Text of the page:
America's social safety net is failing workers in the 'gig economy'

People who lose full-time jobs aren't the only unemployed Americans who need help

(Image credit: (AP Photo/Seth Perlman))

The advantages borne of technology and the necessity borne of recession have brought a number of changes to our economy, and there's been no shortage of attempts to apply a name to the results. It's been called the sharing economy, the gig economy, the instant gratification economy — but whatever handle you apply, what we're talking about is a system that (often digitally) connects people who need cash to other people who need something, be it an apartment for the weekend, a ride to the store, their oven cleaned, or their groceries picked up. What gets lost in many of these attempts at cute nomenclature, however, is that this new and growing part of the economy is succeeding because, as Kevin Roose points out in New York, so many people are struggling.

Those hustling to scrape together a living in the gig economy are hardly alone. The long-term unemployment crisis in the United States often seems to have slipped off the general public's radar. But while policymakers like Paul Ryan debut shiny new initiatives to end poverty by pushing the poor to make better plans and set goals (and punishing them if they don't), millions remain involuntarily out of work or only partially employed, and there continue to be more than two people looking for work for each job opening.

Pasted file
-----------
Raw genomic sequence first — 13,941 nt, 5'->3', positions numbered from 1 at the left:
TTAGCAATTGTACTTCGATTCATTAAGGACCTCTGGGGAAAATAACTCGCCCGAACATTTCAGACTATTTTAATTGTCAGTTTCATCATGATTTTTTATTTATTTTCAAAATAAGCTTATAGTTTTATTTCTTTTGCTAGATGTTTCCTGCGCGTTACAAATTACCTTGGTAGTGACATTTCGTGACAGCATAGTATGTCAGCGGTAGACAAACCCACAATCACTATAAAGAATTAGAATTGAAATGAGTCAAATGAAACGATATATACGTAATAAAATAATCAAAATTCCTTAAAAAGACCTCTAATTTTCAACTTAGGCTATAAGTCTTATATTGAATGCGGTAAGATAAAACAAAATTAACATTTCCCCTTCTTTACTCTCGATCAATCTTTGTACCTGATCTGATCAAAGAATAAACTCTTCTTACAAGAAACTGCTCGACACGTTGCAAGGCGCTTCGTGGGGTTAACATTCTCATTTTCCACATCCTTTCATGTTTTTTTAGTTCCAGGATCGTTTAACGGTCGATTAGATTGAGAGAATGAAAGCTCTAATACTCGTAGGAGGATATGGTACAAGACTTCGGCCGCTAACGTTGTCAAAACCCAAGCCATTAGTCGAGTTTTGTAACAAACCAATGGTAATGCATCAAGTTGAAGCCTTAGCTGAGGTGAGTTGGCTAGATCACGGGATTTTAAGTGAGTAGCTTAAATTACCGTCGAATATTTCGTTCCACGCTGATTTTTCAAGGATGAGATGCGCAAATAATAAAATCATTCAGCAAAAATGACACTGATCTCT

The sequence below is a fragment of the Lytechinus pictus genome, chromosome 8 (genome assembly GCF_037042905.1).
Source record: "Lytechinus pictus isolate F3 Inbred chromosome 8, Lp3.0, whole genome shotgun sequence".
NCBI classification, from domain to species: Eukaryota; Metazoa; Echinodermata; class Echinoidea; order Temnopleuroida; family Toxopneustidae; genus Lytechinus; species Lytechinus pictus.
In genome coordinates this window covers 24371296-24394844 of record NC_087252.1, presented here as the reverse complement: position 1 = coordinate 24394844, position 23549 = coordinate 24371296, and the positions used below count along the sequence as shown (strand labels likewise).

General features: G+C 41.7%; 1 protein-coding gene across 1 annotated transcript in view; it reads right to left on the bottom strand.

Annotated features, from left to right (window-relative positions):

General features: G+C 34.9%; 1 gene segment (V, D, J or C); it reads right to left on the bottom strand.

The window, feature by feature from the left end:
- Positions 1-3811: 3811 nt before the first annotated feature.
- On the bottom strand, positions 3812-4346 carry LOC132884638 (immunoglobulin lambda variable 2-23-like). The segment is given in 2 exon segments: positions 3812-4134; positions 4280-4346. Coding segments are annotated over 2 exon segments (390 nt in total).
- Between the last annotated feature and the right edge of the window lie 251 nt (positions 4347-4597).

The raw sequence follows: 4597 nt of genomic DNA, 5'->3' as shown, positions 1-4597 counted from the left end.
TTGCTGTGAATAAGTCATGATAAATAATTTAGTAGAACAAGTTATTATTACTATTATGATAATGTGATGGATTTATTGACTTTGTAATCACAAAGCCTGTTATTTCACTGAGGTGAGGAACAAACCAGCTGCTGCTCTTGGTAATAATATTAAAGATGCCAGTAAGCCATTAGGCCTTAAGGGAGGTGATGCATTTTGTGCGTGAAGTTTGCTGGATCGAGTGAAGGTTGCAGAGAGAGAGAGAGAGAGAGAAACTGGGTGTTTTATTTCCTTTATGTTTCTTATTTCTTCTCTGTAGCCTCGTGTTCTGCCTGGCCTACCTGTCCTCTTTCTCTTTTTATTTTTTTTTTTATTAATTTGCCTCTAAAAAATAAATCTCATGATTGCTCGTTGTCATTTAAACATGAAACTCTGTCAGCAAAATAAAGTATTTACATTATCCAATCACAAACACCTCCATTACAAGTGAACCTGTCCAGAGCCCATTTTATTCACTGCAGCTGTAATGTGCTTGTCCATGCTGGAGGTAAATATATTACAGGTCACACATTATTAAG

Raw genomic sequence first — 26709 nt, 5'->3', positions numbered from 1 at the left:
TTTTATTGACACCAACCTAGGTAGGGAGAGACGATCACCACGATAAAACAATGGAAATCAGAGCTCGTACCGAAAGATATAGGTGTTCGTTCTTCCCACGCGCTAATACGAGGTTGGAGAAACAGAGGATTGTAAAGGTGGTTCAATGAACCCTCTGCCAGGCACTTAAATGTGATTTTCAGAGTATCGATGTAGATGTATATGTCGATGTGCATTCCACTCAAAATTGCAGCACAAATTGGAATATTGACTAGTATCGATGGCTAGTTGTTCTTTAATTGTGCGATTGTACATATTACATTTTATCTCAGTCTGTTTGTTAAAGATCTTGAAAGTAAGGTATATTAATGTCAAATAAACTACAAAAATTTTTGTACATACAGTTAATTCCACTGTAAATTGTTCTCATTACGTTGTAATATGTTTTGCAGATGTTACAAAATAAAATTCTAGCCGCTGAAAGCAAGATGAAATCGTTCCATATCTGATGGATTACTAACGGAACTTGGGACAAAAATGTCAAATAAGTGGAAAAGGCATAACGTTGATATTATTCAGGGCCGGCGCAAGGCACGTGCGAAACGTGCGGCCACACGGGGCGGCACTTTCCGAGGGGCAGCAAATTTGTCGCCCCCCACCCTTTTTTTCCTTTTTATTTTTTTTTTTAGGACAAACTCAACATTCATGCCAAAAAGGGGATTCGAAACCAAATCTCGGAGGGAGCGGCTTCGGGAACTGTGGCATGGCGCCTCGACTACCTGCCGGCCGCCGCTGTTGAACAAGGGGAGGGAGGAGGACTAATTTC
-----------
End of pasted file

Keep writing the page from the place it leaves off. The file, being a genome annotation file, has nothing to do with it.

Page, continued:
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Sarah Jaffe is a staff writer at In These Times and the co-host of Dissent magazine's Belabored podcast. Her writing on labor, politics, the economy, and pop culture has been published at The Atlantic, The Nation, The Guardian, The American Prospect and many other publications. You can find her work and more at